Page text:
We met up with FGC’s Janis Wallin to take in some Campfire Greensky Bluegrass to end the evening. Popping into the Pretty Lights late night show it was like someone condensed the golf cart party earlier that evening into a small little ball. Rage sticks must be some sort of dub step mating ritual…you know Darwinism and the boldest marked gents get all the birds. ”How ornate your stick good sir, now let’s raise it up and down in a celebratory motion.”
Earplugs inserted into their proper destinations I omitted from my sleep the sounds of non-stop VIP bar DJ’s spinning to 7am, and the constant brah’s yelling “WOOP, WOOP” from their tents before puking in the forest. I appreciate them not wanting the liquor to go to waste but for the sake of not leaving your 20′ by 10′ canopy behind Monday morning stop the Jameson shots and for that matter DUB STOP. One last post Summer Camp post for me before I must bid you adieu. I’m going to keep Summer Camp fresh in your minds for next year by reporting killer shows I take in up in Chicago. That deserves one of those brah’s “WOOP, WOOP’s!”
Saturday morning the crowds began to rise, but I’d been up for hours thanks to sunrise kickball (see my other post on that!). I spent the morning writing and posting photos in the Summer Camp offices in the church, and by 1pm I was on my way…
First I headed over to the Starshine stage and stumbled upon a game of capture the flag for Field Day. Being a proud member of team Red and seeing that they were short some players, I jumped in to help. Unfortunately, the Red team was eliminated pretty early on when the Yellow team crept into our home base to get the flag… we’ll get ya next year, Yellow.
A few more steps, and I was at my first show of the day, JC Brooks and the Uptown Sound. Their bio lists them as a “post-punk soul band”, and I think that’s a really accurate description. JC Brooks himself has stage presence like nothing I’ve ever seen… in 90 degree heat and a full-on suit, he kept the crowds entertained and dancing – it was a great way to start the day!
Next up, I met up with some of my buddies at the VIP bar for burgers, margaritas, and playing some bags.
Gov’t Mule had a really solid set at Moonshine, and the dust was really raging with the dancing. I like Mule, but I love Umphrey’s, so I left a little early to get a good spot and be ready to rage. For me, I actually like the second set of Umphrey’s the most, and they’d pretty much stole my heart when I heard Rush’s Tom Sawyer start pelting through the field.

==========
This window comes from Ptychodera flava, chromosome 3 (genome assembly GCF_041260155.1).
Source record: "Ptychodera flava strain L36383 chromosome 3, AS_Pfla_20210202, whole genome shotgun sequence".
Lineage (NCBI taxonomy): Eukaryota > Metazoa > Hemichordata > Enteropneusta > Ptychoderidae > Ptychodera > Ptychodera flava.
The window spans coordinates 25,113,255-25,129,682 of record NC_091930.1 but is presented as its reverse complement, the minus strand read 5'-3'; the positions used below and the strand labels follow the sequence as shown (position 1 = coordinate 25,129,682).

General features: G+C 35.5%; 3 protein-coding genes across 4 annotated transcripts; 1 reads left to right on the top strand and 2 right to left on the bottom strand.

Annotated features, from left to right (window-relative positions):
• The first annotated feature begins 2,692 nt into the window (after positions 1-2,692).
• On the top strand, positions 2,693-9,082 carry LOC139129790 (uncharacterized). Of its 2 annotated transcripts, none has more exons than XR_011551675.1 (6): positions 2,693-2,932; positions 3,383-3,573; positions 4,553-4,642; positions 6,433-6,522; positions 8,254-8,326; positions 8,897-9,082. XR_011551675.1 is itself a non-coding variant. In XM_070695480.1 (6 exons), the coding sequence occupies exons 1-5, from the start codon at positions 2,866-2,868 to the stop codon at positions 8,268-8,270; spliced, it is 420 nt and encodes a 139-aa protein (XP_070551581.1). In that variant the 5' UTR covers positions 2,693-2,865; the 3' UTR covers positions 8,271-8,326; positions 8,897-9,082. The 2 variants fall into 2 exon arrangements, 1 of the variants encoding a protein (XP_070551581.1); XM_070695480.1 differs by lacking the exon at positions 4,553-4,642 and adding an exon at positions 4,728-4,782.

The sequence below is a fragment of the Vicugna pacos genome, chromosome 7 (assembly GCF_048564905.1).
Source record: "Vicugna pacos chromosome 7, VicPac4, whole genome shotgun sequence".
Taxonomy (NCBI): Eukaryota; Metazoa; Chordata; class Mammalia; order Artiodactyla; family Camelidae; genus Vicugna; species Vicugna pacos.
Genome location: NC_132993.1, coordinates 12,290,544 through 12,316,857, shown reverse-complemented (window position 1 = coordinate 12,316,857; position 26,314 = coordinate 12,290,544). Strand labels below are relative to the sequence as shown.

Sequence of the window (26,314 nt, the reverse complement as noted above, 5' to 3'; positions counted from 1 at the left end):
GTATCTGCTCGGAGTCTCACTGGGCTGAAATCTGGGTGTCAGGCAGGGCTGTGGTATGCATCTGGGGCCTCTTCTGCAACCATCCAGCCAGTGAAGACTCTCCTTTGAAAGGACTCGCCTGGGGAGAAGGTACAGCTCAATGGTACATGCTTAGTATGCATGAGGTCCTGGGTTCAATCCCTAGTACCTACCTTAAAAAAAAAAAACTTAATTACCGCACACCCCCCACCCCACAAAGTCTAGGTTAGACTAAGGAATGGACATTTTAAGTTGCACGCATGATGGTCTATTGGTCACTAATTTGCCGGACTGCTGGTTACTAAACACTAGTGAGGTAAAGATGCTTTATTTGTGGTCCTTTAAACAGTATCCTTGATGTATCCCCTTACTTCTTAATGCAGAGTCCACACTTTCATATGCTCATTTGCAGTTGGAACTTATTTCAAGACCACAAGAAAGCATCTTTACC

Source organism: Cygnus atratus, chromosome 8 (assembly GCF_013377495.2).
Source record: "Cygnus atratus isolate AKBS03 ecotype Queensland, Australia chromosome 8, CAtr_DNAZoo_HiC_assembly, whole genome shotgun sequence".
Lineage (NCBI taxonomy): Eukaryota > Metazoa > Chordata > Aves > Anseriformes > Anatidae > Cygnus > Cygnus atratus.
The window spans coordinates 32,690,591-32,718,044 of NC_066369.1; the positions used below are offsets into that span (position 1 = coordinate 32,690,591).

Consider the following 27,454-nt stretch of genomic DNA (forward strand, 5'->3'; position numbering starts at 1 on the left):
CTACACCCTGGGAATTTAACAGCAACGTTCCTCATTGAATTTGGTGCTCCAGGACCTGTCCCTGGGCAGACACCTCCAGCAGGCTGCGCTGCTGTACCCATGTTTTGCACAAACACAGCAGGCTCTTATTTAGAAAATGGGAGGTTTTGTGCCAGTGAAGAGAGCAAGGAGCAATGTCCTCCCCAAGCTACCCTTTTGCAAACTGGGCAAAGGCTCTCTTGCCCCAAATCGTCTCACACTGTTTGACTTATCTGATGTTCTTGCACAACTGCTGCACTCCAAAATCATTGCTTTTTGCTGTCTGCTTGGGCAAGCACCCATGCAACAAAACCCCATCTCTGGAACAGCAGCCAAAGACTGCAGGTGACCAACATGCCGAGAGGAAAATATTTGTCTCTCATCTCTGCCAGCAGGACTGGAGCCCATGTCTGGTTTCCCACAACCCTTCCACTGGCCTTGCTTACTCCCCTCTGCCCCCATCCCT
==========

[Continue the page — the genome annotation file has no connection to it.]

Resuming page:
All day I’d been looking forward to Brain Damaged Eggmen late night in the Red Barn, and boy it did not disappoint. It was a non-stop dance party and such a happy crowd.
Walking home through the darkness, I stumbled upon this artist working on a mural outside of the Soulshine Tent, and was reminded once again why Summer Camp is the happiest place on earth…
After shaking off the night before with some wake and bacon and eggs my Friday opened with Keller Williams on the Moonshine Stage. Front row center I was able to finally witness the extraordinary one man band do his funky bass thang and was not disappointed. I’m not sure if Keller’s facial mannerisms signal anything to the other instruments onstage, but they amused the audience as they baked in the mid-afternoon sun.
Keller came out with a black bandana draped over his mouth and moved between his three guitars and a mixing board as he started looping his masterpiece. His set highlights included a throwback gem in “Freaker by the Speaker” and bass infused covers of Cage The Elephant’s “Ain’t No Rest for the Wicked” and a baritone raspy version of Flight of the Concords “I Told You I was Freaky.” Keller is so tuned into the music he adapted to minor feedback issues in the monitor by simply moving it away from the speaker. Guess that’s what is to be expected considering he’s been working with the same sound guy for 15 years. For the last song special guest Al Schnier joined Keller onstage for Steppenwolf’s “Born to be Wild.”